New York, NY – This past week, Public Advocate Jumaane D. Williams issued a statement opposing a proposed Department of Labor Rule that would expand the ability of employers to claim religious exemption “and so excuse any potential discriminatory conduct as necessary in keeping with the practice of their faith.”
The U. S. Department of Labor proposal “Implementing Legal Requirements Regarding the Equal Opportunity Clause’s Religious Exemption (RIN 1250-AA09),” was announced in August. At the time, acting Labor Secretary Patrick Pizzella said, “[The] proposed rule helps ensure the civil rights of religious employers are protected. As people of faith with deeply held religious beliefs are making decisions on whether to participate in federal contracting, they deserve clear understanding of their obligations and protections under the law.”
Williams said, “I find this line the most concerning part of the proposal: “‘OFCCP [Office of Federal Compliance Programs] proposes to…clarify that the religious exemption allows religious contractors not only to prefer in employment individuals who share their religion, but also to condition employment on acceptance of or adherence to religious tenets as understood by the employing contractor.”‘
“By this wording, a religious contractor who sincerely believes his or her faith dictates women should not work outside the home could refuse to employ any women whatsoever with no consequence. Another who considers interracial or same-sex relationships to be forbidden by their faith could fire employees involved in such relationships.”
And on Thursday, September 19, in a letter, 110 faith leaders and 17 national religious organizations opposed the Department of Labor’s use of religious freedom as an excuse for workplace discrimination.
They stated, “Religion should never be used as a weapon to exclude and discriminate. A person’s religious beliefs are a personal choice that should not be forced upon others. This proposed rule wrongfully allows government contractors to take tenets of someone’s faith into account when making employment and benefit decisions, and application of these tenets does not have to be uniform. For example, a government contractor could fire or refuse to interview anyone, however qualified, who does not regularly attend religious services or practices a different religion.”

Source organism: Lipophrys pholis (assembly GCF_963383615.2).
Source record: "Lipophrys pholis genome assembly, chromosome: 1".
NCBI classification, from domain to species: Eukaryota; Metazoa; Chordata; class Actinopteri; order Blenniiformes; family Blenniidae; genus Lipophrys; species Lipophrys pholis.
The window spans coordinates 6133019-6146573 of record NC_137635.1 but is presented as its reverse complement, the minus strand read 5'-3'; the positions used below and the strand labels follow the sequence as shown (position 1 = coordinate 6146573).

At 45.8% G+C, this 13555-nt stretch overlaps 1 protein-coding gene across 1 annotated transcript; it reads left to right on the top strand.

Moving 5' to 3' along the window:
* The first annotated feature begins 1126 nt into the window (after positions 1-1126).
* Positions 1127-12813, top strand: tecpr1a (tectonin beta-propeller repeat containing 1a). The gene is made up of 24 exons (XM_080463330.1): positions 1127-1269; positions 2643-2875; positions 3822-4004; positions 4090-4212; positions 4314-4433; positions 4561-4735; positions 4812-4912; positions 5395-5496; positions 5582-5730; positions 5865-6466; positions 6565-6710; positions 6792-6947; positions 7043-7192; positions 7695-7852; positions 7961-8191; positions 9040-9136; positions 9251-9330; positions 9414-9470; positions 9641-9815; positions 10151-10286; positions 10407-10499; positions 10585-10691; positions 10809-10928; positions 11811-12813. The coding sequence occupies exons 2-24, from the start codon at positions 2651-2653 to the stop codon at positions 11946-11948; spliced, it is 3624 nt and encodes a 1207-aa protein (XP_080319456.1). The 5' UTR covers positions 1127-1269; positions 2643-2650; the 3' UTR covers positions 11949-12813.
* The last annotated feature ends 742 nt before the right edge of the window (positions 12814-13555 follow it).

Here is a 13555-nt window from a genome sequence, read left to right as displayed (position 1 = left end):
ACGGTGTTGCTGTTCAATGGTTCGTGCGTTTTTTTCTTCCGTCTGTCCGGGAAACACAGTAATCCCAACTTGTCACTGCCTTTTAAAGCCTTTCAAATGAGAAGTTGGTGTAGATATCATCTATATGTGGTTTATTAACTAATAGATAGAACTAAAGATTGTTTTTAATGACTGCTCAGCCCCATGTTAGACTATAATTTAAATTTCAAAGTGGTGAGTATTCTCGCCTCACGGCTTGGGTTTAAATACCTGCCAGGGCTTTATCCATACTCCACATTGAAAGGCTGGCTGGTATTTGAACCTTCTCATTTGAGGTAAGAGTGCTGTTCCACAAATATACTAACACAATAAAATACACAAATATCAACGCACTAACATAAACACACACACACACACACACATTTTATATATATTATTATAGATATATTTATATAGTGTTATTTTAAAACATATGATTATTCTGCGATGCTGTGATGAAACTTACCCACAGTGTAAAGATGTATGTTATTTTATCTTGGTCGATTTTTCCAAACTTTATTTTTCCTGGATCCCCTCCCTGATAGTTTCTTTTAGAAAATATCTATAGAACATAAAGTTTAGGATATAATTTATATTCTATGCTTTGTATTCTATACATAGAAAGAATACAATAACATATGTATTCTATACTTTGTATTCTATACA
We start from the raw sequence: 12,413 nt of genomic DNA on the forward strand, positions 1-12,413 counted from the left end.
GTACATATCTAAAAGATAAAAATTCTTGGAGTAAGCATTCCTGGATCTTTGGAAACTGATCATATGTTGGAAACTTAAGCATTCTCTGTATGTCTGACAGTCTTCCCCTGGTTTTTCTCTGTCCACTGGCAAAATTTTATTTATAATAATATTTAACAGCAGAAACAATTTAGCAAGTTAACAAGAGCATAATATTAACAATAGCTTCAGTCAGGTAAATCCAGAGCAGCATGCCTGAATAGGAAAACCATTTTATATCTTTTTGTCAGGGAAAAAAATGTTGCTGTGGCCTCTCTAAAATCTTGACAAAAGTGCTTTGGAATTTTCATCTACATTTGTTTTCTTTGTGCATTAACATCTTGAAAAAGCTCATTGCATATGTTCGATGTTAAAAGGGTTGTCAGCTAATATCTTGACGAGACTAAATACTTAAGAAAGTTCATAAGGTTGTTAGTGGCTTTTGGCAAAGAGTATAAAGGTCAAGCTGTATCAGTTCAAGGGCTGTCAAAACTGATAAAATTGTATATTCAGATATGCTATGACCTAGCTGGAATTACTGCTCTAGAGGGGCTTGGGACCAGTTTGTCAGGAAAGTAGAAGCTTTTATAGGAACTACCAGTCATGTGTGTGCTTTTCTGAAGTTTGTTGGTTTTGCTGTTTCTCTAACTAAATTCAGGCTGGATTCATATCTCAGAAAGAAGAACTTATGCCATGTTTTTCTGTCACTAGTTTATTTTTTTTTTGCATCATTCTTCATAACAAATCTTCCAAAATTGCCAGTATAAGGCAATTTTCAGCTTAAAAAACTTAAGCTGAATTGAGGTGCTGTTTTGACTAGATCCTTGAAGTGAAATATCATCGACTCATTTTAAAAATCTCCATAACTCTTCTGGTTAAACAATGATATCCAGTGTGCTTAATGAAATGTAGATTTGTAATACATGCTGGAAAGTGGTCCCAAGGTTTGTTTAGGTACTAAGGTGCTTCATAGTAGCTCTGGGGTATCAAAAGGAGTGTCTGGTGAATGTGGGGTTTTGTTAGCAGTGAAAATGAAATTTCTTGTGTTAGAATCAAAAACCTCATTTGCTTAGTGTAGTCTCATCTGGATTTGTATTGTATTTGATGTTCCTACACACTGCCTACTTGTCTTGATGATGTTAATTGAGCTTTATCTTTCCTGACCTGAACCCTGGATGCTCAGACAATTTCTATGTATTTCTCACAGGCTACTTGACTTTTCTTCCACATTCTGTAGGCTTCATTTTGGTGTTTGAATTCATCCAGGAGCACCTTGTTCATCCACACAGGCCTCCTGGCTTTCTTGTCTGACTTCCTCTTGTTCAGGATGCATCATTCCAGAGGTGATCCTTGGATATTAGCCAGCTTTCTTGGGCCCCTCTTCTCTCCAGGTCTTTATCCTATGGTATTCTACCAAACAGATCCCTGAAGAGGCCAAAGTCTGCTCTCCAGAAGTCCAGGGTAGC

The letter went on to say, “Freedom of religion is a right that we deeply cherish. It allows us to practice our faith freely and without interference from the federal government. But our rights are in fact threatened by this proposed rule. One in five Americans works for a federal contractor. If contractors decide to claim a religious affiliation, up to 1 in 5 Americans could be fired because of their differing religious beliefs, or any number of reasons. This proposed rule would serve only to wreak havoc on our moral and legal obligations to oppose discrimination.”
Lawsuits by those who claim their religious rights have been violated by restrictive anti-discrimination laws have made headlines in recent years. Recently, the Supreme Court of Arizona ruled in favor of two Christian artists who said that being forced to make wedding invitations for same-sex couples would violate their religious beliefs. A 2014 ruling in a lawsuit brought by Hobby Lobby resulted in a court decision allowing closely held for-profit corporations to be exempt from a regulation its owners religiously object to, striking down a mandate under the Affordable Care Act that requires employers to cover certain contraceptives for its female employees.
In both cases, the rights of LGBTQ persons and women have been severely restricted. Human Rights Watch broadcasts a message of caution on its website, issuing a recommendation to various factions of the government to “Ensure that existing conscience protections are not misused to excuse or justify discrimination on the basis of race, sex, religion, sexual orientation, gender identity, and other classifications.”
The ACLU said, “The Department of Labor just proposed a rule that aims to let government contractors fire workers who are LGBTQ, or who are pregnant and unmarried, based on the employers’ religious views…This is tax-payer funded discrimination. Period…This bill seeks to undermine our civil rights protections and encourages discrimination in the workplace.”